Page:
Jacquelyn Zykan, bar director over the cocktail programs at Doc Crow’s Southern Smokehouse and Raw Bar and La Coop Bistro: à Vins, has earned the title of Certified Specialist of Spirits (CSS) from the Society of Wine Educators.
Why is this noteworthy? Because it shows how beverage pros continue to move beyond tap jerking and cocktail mis-making to become serious craftspeople elevating drinking and dining out.
Plus, just as chefs have become increasingly popular, bartenders have, too, and rightfully so.
Zykan (who prefers the term “craft bartending” over “mixology”—which makes me an instant fan) is known for her stylish approach to cocktail classics. She is the featured bartender at the Kentucky Derby Museum’s interactive Urban Bourbon Trail Exhibition, and she has contributed several recipes to the Four Roses company website. Zykan is also the St. Germain liqueur brand ambassador for Kentucky.
(For those who’ve never tried it, St. Germain is the bomb, especially as part of a gin and tonic. My own mix is 1.5 ounces gin, 1 ounce St. Germain, 3-4 ounces tonic and a squeeze of lemon. Try it. You’ll thank me for the drink, but perhaps not the price: $36 a bottle. So try the drink at a bar before spending that kind of dough on such good sauce.)
The CSS exam, which Zykan took in September in Kansas City, Mo., is a rigorous test evaluating a candidate’s spirits knowledge and mastery of key elements within distillation and spirits production. During the final 30 days before the test, she studied four to five hours daily.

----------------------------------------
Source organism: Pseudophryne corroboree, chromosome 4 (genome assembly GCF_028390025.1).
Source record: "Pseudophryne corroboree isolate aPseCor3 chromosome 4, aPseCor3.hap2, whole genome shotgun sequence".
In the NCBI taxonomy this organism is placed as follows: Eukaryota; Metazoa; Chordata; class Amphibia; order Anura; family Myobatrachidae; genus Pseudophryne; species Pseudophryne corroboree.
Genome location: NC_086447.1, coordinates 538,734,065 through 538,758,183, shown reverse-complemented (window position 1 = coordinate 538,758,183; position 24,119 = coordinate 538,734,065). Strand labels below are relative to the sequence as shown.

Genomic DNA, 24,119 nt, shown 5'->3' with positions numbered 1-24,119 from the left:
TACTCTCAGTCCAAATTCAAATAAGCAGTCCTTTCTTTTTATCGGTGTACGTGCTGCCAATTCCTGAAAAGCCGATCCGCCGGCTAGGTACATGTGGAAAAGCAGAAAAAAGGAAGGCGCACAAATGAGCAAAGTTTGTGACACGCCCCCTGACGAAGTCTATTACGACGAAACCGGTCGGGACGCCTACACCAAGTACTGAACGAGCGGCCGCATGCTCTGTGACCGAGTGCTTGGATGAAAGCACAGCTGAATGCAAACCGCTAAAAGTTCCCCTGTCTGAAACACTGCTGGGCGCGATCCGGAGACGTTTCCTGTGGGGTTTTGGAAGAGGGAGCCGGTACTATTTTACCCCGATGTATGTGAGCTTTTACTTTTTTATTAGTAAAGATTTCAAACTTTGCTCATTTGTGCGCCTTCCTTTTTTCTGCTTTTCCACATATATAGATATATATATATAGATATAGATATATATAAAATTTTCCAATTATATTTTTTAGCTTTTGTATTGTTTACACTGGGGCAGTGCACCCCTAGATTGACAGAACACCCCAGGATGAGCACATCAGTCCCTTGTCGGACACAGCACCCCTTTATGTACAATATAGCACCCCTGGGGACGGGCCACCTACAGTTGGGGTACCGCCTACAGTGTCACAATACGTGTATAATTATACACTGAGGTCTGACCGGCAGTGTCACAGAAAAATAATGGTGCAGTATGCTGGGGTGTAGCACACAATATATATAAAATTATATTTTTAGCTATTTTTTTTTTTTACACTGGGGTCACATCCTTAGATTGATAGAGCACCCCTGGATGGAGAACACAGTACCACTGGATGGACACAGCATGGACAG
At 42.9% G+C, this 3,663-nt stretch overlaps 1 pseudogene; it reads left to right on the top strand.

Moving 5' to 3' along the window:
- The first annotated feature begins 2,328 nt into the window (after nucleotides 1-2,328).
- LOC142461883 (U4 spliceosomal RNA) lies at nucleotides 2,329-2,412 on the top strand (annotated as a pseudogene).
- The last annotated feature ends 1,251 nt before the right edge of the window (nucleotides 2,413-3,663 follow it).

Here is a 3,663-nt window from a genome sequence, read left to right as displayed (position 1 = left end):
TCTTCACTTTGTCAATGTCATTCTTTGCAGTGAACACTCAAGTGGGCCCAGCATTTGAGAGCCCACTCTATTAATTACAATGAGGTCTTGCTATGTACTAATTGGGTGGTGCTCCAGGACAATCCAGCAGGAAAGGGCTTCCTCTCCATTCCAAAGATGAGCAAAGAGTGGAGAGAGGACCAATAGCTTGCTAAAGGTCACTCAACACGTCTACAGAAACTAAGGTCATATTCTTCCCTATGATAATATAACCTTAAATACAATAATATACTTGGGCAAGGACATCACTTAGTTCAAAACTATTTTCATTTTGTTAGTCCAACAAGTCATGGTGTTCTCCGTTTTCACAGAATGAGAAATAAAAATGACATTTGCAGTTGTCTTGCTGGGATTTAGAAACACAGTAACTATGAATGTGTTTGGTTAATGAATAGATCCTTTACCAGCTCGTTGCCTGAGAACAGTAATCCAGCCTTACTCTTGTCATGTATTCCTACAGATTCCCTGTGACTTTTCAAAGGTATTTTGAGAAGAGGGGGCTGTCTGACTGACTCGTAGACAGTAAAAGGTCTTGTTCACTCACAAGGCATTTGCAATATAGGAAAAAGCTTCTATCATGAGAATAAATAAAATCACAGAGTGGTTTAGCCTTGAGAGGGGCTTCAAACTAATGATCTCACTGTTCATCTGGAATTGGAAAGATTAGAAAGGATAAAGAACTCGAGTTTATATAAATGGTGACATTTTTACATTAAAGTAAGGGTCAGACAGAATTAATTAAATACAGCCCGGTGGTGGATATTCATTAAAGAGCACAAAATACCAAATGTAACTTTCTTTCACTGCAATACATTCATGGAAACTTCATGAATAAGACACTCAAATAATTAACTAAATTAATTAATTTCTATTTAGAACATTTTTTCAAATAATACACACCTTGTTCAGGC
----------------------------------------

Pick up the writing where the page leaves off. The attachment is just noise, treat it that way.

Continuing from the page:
“I like to understand how each spirit is made so I can understand how to pair ingredients with it that match and elevate your cocktail experience,” Zykan said. “There are so many cool products on the market right now, yet people don’t know what to do with them. The more I know, the better our bartenders and drinks are.”
Candidates are tested on such topics as fermentation and distillation, whiskey, brandy, vodka, liqueur, gin, rum and tequila—the study of which has to be fun.
Apparently the effort’s worth it, too, as the certification is widely recognized and regarded by the international wine and spirits industry.
(It’s worth mentioning that her boss, Brett Davis, co-owner of both restaurants, is one of 200-ish certified Sommeliers in the world. Lots of cocktail cognition going on in that company.)
Zykan admitted she’s a bit of a bar geek for wanting to learn more about her trade, but she said her passion easily converts into meaningful professionalism that makes an entire restaurant experience better.
“Having that knowledge helps me be more confident in what I do … and helps customers appreciate the spirits and ingredients that go into their drinks. The goal of drinking at the bar is no longer to get wasted, it’s to have a good drink, she said. “Today everyone wants to know whether the chicken they’re eating is coming from a local farm, right? So why not treat alcohol the same way? Bartending isn’t about covering up (bad) booze with good ingredients. It’s more about helping people understand what they’re drinking and why it’s good.”